My experience this past week hasn’t been wonderful — I don’t have a blank page, but I don’t seem to fill pages. I’m honestly on page three of my story and I’ve given four or five hours to the project. I started out quickly enough but when I re-read the beginning, it was dead. I realized that I had been telling the story rather than showing the story so that I and others could experience the story. So I immediately went back to the first paragraph to paint pictures and events with words. It seems that I am plagued with telling rather than showing. So every time I manage to write down a paragraph, I make myself go back and fill in all the detail. Again, and again, and again, until it does have some life to it. What starts out as a paragraph ends up being two or three paragraphs (at least) when it brings the reader into the experience. One would think that as a result I would have at least eight to ten pages now due to expanding what I had originally written. Not so. Because I’m never satisfied even if I can bring the scene alive. I keep fiddling with it.

To my surprise, I suspect that maybe my BORING, dead writing is an outline. I’m wondering if it might make sense to continue on with the boring writing and fill it in later with descriptions of the characters and events that bring the story to life. Because I’m getting nowhere fast. If I can complete the work, whether I consider it an outline or not, I will have something that I can edit or change as I like. My current process is clearly not working. I am going over everything with such a fine comb that there’s no room for creativity to exist.

As I look at my work in progress I am amazed, frustrated, amused (one has to laugh at oneself), and determined. I don’t know whether I will ever be published or whether what I write will be any good, but I intend to find out. And the surprises keep coming. I am learning about myself as well as about writing. I wonder whether I will have learned more about myself or the process of writing when I complete this work. And I am having fun. It isn’t a lighthearted kind of fun, but a deeper sense of satisfaction that comes from challenging myself to reach beyond my current boundaries. Mostly I’m excited — but the page in front of me is quite intimidating. However, I refuse to let that blank page stop me before I have discovered my true capabilities."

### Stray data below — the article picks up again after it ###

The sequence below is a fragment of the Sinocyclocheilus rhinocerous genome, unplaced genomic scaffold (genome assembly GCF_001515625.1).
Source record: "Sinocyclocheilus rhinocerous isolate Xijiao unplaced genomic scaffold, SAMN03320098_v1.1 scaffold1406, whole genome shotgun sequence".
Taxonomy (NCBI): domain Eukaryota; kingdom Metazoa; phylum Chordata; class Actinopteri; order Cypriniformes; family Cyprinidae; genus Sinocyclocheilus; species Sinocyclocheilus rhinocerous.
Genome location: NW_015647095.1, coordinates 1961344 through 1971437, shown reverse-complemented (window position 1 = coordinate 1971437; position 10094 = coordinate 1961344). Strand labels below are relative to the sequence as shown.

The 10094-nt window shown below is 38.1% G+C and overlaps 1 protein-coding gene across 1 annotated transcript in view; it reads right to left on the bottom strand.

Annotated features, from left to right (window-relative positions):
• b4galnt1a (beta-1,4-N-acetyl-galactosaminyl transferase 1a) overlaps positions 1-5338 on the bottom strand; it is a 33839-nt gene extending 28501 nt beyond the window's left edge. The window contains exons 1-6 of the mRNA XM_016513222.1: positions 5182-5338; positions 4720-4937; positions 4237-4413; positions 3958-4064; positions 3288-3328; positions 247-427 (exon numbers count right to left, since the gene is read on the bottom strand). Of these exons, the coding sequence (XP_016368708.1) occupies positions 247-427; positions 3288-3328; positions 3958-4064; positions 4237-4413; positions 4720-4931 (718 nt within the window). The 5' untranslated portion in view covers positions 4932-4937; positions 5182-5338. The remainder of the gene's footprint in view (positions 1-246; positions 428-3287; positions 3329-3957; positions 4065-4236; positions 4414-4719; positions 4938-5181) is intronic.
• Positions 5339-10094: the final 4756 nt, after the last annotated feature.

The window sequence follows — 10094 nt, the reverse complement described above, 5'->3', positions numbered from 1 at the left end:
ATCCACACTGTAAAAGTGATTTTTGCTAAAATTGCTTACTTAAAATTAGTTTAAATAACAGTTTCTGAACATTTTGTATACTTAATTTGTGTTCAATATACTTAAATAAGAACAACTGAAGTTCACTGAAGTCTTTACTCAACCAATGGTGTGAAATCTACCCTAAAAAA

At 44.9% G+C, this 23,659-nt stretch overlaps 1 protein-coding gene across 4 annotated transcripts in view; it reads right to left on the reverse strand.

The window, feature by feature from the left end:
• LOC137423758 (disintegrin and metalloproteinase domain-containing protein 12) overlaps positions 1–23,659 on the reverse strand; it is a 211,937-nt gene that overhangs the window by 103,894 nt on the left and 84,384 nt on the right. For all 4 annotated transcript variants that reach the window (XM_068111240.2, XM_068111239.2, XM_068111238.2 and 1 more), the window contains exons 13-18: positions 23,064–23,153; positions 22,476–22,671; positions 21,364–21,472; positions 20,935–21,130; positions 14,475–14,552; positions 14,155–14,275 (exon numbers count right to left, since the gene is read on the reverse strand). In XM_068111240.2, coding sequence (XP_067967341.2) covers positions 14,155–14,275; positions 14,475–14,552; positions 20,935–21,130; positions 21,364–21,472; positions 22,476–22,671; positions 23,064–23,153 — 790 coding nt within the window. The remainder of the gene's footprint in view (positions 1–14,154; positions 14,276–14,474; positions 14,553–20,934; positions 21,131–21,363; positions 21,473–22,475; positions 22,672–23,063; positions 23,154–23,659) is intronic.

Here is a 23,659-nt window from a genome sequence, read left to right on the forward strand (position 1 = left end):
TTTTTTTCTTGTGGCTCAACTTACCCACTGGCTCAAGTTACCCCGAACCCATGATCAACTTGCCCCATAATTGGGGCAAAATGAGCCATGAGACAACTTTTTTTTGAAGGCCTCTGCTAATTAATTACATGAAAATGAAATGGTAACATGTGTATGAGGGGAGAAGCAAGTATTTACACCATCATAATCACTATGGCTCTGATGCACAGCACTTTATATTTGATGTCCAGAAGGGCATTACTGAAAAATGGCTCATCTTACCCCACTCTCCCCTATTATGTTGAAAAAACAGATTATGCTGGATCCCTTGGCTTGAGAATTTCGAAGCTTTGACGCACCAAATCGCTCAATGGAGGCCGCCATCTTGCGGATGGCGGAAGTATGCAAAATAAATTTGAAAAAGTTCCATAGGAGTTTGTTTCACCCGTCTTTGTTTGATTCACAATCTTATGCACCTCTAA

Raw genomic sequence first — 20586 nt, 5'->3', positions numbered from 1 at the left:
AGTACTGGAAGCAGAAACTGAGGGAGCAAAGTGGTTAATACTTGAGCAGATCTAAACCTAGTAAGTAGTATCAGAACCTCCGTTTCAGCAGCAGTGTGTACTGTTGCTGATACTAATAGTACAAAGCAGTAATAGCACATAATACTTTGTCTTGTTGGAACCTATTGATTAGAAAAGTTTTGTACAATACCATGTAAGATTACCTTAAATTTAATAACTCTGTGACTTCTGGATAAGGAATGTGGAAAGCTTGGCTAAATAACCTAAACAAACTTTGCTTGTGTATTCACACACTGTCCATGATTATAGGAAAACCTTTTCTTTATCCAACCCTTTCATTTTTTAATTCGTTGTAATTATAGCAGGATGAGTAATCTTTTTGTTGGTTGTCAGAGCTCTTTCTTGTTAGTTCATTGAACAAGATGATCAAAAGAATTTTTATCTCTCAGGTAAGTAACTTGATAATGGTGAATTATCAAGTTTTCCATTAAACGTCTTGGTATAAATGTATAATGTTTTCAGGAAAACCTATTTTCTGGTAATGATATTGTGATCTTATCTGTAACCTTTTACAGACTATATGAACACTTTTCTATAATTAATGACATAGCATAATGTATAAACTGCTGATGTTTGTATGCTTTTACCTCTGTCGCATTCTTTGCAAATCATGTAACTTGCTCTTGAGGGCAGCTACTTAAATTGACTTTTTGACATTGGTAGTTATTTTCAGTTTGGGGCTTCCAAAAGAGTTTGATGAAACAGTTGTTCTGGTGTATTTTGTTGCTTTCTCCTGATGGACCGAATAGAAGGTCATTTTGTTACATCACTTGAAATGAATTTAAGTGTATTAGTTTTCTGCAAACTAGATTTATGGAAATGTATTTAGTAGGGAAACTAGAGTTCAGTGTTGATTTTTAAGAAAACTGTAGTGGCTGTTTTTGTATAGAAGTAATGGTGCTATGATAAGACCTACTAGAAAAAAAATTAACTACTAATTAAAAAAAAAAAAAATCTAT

Timothy Hallinan Weighs in on Plot vs "Pantsing"

As part of an ongoing debate, I've invited Timothy Hallinan to weigh in on the Plot vs "Pantsing" issue. Timothy Hallinan has written ten published novels under his own name and half a dozen more in disguise. His books have made Ten Best lists here and abroad, been translated into half a dozen languages, received starred reviews from all the publishing trade papers, and gotten remarkably enthusiastic critical reactions all across the country. The Denver Post called his current series of Poke Rafferty thrillers set in Bangkok "Extraordinary," and Deadly Pleasures Magazine said, "The Poke Rafferty books have become my very favorite series." Hallinan is the only writer ever to write the Mystery of the Month in BookPage for three years running, and all four of the Rafferty novels have been picks in BookSense.

Thanks, Mike for allowing me to have a say.

There may be dozens of ways for writers to depict character, create settings, preserve tension, increase stakes, draw the reader in, make a story readable, but there are only two ways to plot -- in advance, or by the seat of one's pants. I'm a pantser, pure and simple. I love the exhilaration of saying, in essence, "Let me tell you a story," with no idea whatsoever what that story will be.

I need a character who interests me in a situation that has potential to become more complex as it develops. That's pretty much all I need. The rest of it -- the actual writing, the discovery of the story I'm telling -- a story that seems to present itself to me in bolts, like fabric -- that's the part I love.

I even love it when I'm completely lost, as I am right now in my current book. I know something is happening here, as Bob Dylan once wrote, but I don't know what it is. And that's fine with me. I don't want to know. When the time is right, a character will do something, a door will open, a secret will be revealed, a lie will be penetrated -- whatever form it may take, the magic will happen.

In my most recent Bangkok thriller, The Queen of Patpong, I have a character, a teenage girl, who's being pitched to go down to Bangkok and work in the bars. I had absolutely no idea how to tell that story, until the bar girl who's making the pitch reached up and removed a sapphire earring and tossed it to the teenager. The moment that earring flashed through the air, it brought with it the first 3-4 weeks in Bangkok -- the amount of time it would take for the teenager to learn, first, that she's been lied to in almost every regard; and second, that her new "sapphire" earrings have turned her ears green.